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If you or a loved one grew up watching baseball in the 1960s, you may relate more personally to the troubling news that Cardinals Hall of Fame pitcher Bob Gibson has pancreatic cancer.
If you’re of an age to remember Gibson shutting down batters in his prime, you may be entering the stage of your life when pancreatic cancer is a real concern. About two-thirds of people with pancreatic cancer are 65 and above.
While cancer of the pancreas is not particularly common — it accounts for about 3 percent of all cancers — it is particularly deadly.
For each case of pancreatic cancer in the U.S., there are about five cases of breast cancer, for example. Despite its relative rarity, more people are expected to die from pancreatic cancer next year than from breast cancer.
Why is this? And what might it mean for Gibson or other people with pancreatic cancer? For answers, we went to an AdventHealth oncologist, or expert in cancer treatment. His name is J. Pablo Arnoletti, MD, a board-certified surgical oncologist.
What Are Pancreatic Cancer’s Symptoms?
Some symptoms are relatively simple to connect with an illness. If a person has a bullseye rash, they are likely to have Lyme disease. If a person has repeated seizures, they have epilepsy.
Unfortunately, pancreatic cancer’s symptoms are what doctors call “non-specific.” This means they can be caused by many conditions, most of which are more common than pancreatic cancer.
“It may be intense stomach pain in one patient but not the next, or it could be something else entirely and it’s very difficult to know for certain and what to look for,” Dr. Arnoletti says.
According to the American Cancer Society, other symptoms of pancreatic cancer include:
● Jaundice, or yellowing of the eyes and skin. This is among the first symptoms for most people with pancreatic cancer.
● Weight loss or poor appetite. People with pancreatic cancer often have little to no appetite.
● Nausea and vomiting, caused by the cancer pushing on the stomach.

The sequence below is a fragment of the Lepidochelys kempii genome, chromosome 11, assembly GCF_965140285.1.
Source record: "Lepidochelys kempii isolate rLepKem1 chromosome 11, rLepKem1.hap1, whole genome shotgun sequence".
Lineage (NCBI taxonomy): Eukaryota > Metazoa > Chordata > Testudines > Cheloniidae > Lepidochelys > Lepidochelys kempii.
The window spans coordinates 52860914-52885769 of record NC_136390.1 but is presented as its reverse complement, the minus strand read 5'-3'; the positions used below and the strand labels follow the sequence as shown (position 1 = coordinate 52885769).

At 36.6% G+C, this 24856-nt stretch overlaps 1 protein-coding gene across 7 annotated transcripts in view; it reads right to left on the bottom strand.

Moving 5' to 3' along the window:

● Belly or back pain, though these symptoms are common and usually caused by something else.
You should pay special attention to these symptoms if any of the following are true:
● You smoke, chew tobacco or have been exposed to other cancer-causing chemicals
● Another member of your family has pancreatic cancer.
● You have long-term inflammation of the pancreas, called chronic pancreatitis.
Early Detection: A Cancer Truism
There’s one basic fact that most of us know about cancer: The earlier it’s caught, the more likely treatment is to be effective.
“Catching any cancer early on is the key to surviving it,” says Dr. Arnoletti. “But it’s very hard to diagnose pancreatic cancer, which is why it is commonly found only in the late stages.”
Ideally, we catch cancer early, before there are symptoms. That’s why women get regular mammograms even if they don’t have signs of breast cancer. Unfortunately, there’s no similar easy test for pancreatic cancer.
“There are no easy screenings for it, no swabs, blood or urine tests, or anything like that to help diagnose it early,” Dr. Arnoletti said. “Your best chance of catching it early is to go to a hospital that deals with a high volume of pancreatic cancer cases since they see it more often they’re better at recognizing it.”
How Pancreatic Cancer Is Found
Scans like an MRI, CT or ultrasound may be able to spot pancreatic cancer. But the tragic reality is that a tumor large enough to show up on a scan may be too advanced to treat.
Dr. Arnoletti says hospitals that deal with a high volume of cancer cases, as we do, are generally the best at spotting these tumors when they’re still small enough to treat.
Hope and a Brighter Horizon for Pancreatic Cancer
Despite the statistics about pancreatic cancer, there are still treatment options that can raise the quality of a patient’s life.
“We believe there’s always something that can be done,” Dr. Arnoletti says. “At least we can extend and improve quality of life and give you the peace of mind that you’re in the best possible care with a team of people that are doing everything that they can to help you through it.”
And research continues to look into ways to find the cancer earlier, deliver medication more directly to the tumor and slow its growth.
Research, greater awareness and more frequent detection can start to reduce the number of people that die from this terrible disease every year — and start increasing survivors, Dr. Arnoletti says.